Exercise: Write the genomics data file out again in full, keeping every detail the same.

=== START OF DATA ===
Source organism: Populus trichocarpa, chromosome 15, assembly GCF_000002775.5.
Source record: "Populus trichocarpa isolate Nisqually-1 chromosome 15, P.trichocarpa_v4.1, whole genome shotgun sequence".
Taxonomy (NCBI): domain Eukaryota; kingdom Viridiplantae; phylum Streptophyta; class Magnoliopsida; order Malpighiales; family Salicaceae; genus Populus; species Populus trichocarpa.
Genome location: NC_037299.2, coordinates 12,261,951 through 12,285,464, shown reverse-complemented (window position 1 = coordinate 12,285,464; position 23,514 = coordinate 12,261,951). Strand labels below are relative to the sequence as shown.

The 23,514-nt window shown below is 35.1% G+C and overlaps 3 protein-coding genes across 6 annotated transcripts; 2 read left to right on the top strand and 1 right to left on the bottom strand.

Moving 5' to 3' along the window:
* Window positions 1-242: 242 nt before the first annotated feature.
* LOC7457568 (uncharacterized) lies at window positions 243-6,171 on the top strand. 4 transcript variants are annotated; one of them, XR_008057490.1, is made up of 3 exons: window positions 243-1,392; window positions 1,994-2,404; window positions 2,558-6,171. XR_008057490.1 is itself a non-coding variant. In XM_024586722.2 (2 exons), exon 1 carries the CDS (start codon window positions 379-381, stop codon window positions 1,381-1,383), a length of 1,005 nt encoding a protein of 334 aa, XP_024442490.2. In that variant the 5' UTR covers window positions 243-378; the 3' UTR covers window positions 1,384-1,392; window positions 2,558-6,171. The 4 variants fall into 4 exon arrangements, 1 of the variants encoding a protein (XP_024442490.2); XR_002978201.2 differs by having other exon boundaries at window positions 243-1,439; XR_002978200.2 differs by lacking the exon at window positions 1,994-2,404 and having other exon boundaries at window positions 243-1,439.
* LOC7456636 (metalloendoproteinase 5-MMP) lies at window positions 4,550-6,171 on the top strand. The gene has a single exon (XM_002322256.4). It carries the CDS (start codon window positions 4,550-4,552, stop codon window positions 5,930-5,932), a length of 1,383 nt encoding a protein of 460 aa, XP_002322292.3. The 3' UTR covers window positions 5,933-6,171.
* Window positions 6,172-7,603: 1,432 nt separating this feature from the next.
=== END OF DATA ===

Source organism: Populus trichocarpa, chromosome 15, assembly GCF_000002775.5.
Source record: "Populus trichocarpa isolate Nisqually-1 chromosome 15, P.trichocarpa_v4.1, whole genome shotgun sequence".
Taxonomy (NCBI): domain Eukaryota; kingdom Viridiplantae; phylum Streptophyta; class Magnoliopsida; order Malpighiales; family Salicaceae; genus Populus; species Populus trichocarpa.
Genome location: NC_037299.2, coordinates 12,261,951 through 12,285,464, shown reverse-complemented (window position 1 = coordinate 12,285,464; position 23,514 = coordinate 12,261,951). Strand labels below are relative to the sequence as shown.

The 23,514-nt window shown below is 35.1% G+C and overlaps 3 protein-coding genes across 6 annotated transcripts; 2 read left to right on the top strand and 1 right to left on the bottom strand.

Moving 5' to 3' along the window:
* Window positions 1-242: 242 nt before the first annotated feature.
* LOC7457568 (uncharacterized) lies at window positions 243-6,171 on the top strand. 4 transcript variants are annotated; one of them, XR_008057490.1, is made up of 3 exons: window positions 243-1,392; window positions 1,994-2,404; window positions 2,558-6,171. XR_008057490.1 is itself a non-coding variant. In XM_024586722.2 (2 exons), exon 1 carries the CDS (start codon window positions 379-381, stop codon window positions 1,381-1,383), a length of 1,005 nt encoding a protein of 334 aa, XP_024442490.2. In that variant the 5' UTR covers window positions 243-378; the 3' UTR covers window positions 1,384-1,392; window positions 2,558-6,171. The 4 variants fall into 4 exon arrangements, 1 of the variants encoding a protein (XP_024442490.2); XR_002978201.2 differs by having other exon boundaries at window positions 243-1,439; XR_002978200.2 differs by lacking the exon at window positions 1,994-2,404 and having other exon boundaries at window positions 243-1,439.
* LOC7456636 (metalloendoproteinase 5-MMP) lies at window positions 4,550-6,171 on the top strand. The gene has a single exon (XM_002322256.4). It carries the CDS (start codon window positions 4,550-4,552, stop codon window positions 5,930-5,932), a length of 1,383 nt encoding a protein of 460 aa, XP_002322292.3. The 3' UTR covers window positions 5,933-6,171.
* Window positions 6,172-7,603: 1,432 nt separating this feature from the next.